Kendall is developmentally delayed and requires the aid of three physical therapists to help repair the deficits caused by the listeria infection.

“It’s shocking that this could happen again,” she said.

New pig flu strain can spread at state fairs, CDC warns

New pig flu strain can spread at state fairs, CDC warns

By MIKE STOBBE

ATLANTA — It’s the season for state and county fairs, and health officials are reminding fairgoers to be careful around pigs because of a new flu spreading   from the animals to people.

Officials say 29 human cases of the new strain of swine flu have been confirmed in the last year, including 12 this week. Ten were linked to the Butler County Fair in southwest Ohio, which ended last weekend.

The new flu has a gene from the 2009 pandemic strain that might make it more contagious. But so far, the strain hasn’t spread easily among people, and recent cases have been mild.

Fairgoers should wash their hands and avoid taking food and drinks into barns. Pregnant women, young children, the elderly, and people with weak immune systems should be extra careful.

Tanning Trumps Skin Cancer Fears for Young Adults

by Ann Pietrangelo

Young adults would rather indulge in tanning today than worry about skin  cancer tomorrow. Tanning is the norm in some circles. It’s expected. Skin cancer  is the most common form of cancer in the United States, and melanoma is the most  deadly type of skin cancer, but that’s not scaring young adults from the lure of  the tanning booth.

Exposure to ultraviolet radiation from the sun and from indoor tanning  equipment increase the risk of developing skin cancer. Engaging in indoor  tanning before age 35 increases the risk of melanoma by 75 percent. Recent  studies by the Centers for Disease Control and Prevention and the National  Cancer Institute found that:

  • Indoor tanning is common among young adults, with the highest rates of  indoor tanning among white women aged 18-21 years (32 percent) and 22-25 years  (30 percent). The reports evaluated data from the National Health Interview  Survey’s Cancer Control Supplement.
  • The highest prevalence of indoor tanning was reported among white women aged  18-21 years residing in the Midwest (44 percent), and those aged 22-25 years in  the South (36 percent).
  • Among white women aged 18-21 years who reported indoor tanning, an average  of 28 visits occurred in the past year.
  • Among white adults who reported indoor tanning, 58 percent of women and 40  percent of men used one 10 or more times in the previous year.
  • Fifty percent of people aged 18-29 reported at least one sunburn in the  previous year despite taking protective measures.

“More public health efforts, including providing shade and  sunscreen in recreational settings, are needed to raise awareness of the  importance of sun protection and sunburn prevention to reduce the burden of skin  cancer,” said Marcus Plescia, M.D., M.P.H., director of CDC’s Division of Cancer  Prevention and Control. “We must accelerate our efforts to educate young adults  about the dangers of indoor tanning to prevent melanoma as this generation  ages.”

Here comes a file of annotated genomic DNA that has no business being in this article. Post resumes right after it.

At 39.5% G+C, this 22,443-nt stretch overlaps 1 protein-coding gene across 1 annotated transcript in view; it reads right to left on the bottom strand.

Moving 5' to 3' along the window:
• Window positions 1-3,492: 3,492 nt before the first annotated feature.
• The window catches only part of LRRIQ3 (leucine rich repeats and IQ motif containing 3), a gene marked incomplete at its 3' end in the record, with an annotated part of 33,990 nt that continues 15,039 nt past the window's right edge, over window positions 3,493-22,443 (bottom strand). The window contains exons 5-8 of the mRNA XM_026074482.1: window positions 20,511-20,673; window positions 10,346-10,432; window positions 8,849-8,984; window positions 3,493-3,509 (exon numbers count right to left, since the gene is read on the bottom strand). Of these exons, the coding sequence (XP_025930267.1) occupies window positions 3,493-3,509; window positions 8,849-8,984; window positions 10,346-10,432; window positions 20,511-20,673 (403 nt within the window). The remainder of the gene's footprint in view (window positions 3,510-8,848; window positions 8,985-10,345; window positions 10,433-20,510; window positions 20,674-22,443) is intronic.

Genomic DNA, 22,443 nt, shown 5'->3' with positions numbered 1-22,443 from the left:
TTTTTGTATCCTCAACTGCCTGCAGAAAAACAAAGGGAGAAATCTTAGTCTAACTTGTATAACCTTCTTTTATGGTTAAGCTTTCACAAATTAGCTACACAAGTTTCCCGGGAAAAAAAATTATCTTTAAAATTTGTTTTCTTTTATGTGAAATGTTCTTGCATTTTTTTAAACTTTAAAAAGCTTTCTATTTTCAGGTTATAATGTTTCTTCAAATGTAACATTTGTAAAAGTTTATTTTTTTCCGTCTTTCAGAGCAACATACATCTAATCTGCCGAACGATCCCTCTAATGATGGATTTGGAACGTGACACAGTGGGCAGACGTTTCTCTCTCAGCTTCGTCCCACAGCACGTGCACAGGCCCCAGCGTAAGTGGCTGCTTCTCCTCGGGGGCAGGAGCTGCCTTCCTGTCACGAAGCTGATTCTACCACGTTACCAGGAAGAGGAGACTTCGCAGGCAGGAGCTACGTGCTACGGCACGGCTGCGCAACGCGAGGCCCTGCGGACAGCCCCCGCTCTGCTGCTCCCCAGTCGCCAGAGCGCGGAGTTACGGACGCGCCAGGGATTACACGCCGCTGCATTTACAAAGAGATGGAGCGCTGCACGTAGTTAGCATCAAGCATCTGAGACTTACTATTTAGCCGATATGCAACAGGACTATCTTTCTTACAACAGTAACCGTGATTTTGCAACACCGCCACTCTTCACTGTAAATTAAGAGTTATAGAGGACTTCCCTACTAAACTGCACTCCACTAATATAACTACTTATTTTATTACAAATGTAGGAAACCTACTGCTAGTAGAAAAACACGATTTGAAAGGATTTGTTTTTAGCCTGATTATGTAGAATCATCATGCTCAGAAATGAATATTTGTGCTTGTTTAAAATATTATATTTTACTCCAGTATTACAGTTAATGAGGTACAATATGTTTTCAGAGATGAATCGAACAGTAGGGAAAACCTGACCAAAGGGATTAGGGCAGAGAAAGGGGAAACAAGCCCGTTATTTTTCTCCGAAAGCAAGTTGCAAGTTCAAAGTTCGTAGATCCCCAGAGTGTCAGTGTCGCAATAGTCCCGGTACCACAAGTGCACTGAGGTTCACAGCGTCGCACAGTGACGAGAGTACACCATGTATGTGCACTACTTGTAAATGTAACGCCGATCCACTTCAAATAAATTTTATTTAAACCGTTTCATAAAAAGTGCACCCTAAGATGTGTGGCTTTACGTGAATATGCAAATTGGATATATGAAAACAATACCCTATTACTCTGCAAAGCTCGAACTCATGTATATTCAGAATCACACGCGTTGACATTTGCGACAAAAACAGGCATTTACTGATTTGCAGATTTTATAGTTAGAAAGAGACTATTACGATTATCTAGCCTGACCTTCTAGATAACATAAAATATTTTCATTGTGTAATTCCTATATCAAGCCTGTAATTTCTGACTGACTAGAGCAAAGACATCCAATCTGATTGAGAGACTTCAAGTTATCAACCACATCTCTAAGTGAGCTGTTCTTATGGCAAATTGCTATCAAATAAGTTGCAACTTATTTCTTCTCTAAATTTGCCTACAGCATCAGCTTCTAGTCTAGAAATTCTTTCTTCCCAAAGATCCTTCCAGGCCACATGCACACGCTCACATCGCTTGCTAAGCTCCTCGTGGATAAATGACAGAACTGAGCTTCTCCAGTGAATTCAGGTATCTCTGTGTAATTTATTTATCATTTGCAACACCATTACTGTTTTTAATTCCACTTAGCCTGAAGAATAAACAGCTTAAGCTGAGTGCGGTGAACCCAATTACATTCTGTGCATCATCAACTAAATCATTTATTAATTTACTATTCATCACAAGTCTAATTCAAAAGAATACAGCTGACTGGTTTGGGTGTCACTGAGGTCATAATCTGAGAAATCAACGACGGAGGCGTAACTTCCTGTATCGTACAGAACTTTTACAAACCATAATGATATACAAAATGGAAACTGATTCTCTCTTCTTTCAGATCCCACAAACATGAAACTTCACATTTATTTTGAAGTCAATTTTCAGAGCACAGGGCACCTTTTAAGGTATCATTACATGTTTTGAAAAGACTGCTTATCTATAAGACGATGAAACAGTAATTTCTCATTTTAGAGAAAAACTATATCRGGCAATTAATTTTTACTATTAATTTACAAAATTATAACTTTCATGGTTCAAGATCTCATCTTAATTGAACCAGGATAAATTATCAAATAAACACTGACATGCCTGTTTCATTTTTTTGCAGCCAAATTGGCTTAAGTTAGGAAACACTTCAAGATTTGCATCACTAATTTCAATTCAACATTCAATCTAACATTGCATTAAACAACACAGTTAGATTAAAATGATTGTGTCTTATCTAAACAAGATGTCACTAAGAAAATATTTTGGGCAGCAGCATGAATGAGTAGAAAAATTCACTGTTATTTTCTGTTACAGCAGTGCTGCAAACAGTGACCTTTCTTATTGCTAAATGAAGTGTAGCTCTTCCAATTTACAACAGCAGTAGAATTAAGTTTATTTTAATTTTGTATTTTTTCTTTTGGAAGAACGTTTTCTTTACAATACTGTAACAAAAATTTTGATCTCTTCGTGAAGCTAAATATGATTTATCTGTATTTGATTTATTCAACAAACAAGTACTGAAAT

The reports were published in CDC’s Morbidity and Mortality Weekly  Report.

On a personal note, I’m not a “tanner” and I’ve not had skin cancer, but I have  had cancer. I wouldn’t wish it on anyone. It’s certainly not a good trade  for tan skin — or red skin — or orange skin. It is an avoidable risk and one not worth  taking. Oh, and if you’re concerned about your appearance, it is worth noting  that over time, tanning gives your skin that nice wrinkled, leathery look…

Source: Centers for Disease Control and Prevention

E. Coli O145 Ban Opposed by Meat Industry

by Dr. Michael Greger

 

One child is dead and 13 others sickened across six states in an ongoing  outbreak of E. coli O145. Another child—a first-grader in  Massachusetts—also died recently, but that was due to a different strain of  E. coli, O157. After the Jack-in-the-Box outbreak in 1993, E.  coli O157 was declared an adulterant, meaning it became illegal to sell  meat testing positive for the deadly pathogen. It still, however, remained  perfectly legal to sell meat contaminated with the other “Big Six”  toxin-producing E. coli strains: O26, O111, O103, O121, O45 and O145.  These strains are collectively sickening twice as many Americans as O157. For years, food safety and  consumer organizations have fought to ban the sale of meat soiled with these  other deadly strains against meat industry objections.

In the 1990s, the American Meat Institute opposed the original ban on the  sale of raw meat contaminated with E. coli O157 despite the devastating  effect this pathogen could have on vulnerable populations, especially children.  Here’s how one mother described what E. coli O157:H7 did to her  three-year-old daughter Brianna:

“The pain during the first 80 hours was horrific,  with intense abdominal cramping every 10 to 12 minutes. Her intestines swelled  to three times their normal size and she was placed on a ventilator. Emergency  surgery became essential and her colon was removed. After further surgery,  doctors decided to leave the incision open, from sternum to pubis, to allow  Brianna’s swollen organs room to expand and prevent them from ripping her skin.  Her heart was so swollen it was like a sponge and bled from every pore. Her  liver and pancreas shut down and she was gripped by thousands of convulsions,  which caused blood clots in her eyes. We were told she was brain dead.”

The ban passed in 1994 despite meat industry opposition, and now the number  of Americans dying from E. coli O157 is half of what it used to be.  Unfortunately this lesson was lost on the American Meat Institute, which  continued to fight tooth and nail against similar regulations targeting the  other Big Six strains. This week they lost. Meat known to test positive for any of these  potentially deadly fecal pathogens can no longer be legally sold as of June 4,  2012. Too late for Maelan Elizabeth Graffagnini, though—the 21-month old victim  of E. coli O145 whose funeral was held the same day.

The immediate source of the current outbreak has yet to be identified, but  the original source is always the same: feces. How contaminated is the American  meat supply with fecal matter?

What about the hundreds of thousands of Americans that die from  non-intestinal E. coli infections? Please feel free to check  out my 3-min. video Chicken Out of UTIs.

The meat industry argues that they should be allowed to sell unsafe meat  because it only poses a risk if it’s not properly cooked or handled. Ironically,  they’re also opposed to safe handling labeling. See my 3-min. video Food  Poisoning Bacteria Cross-Contamination.

In health, Michael Greger, M.D.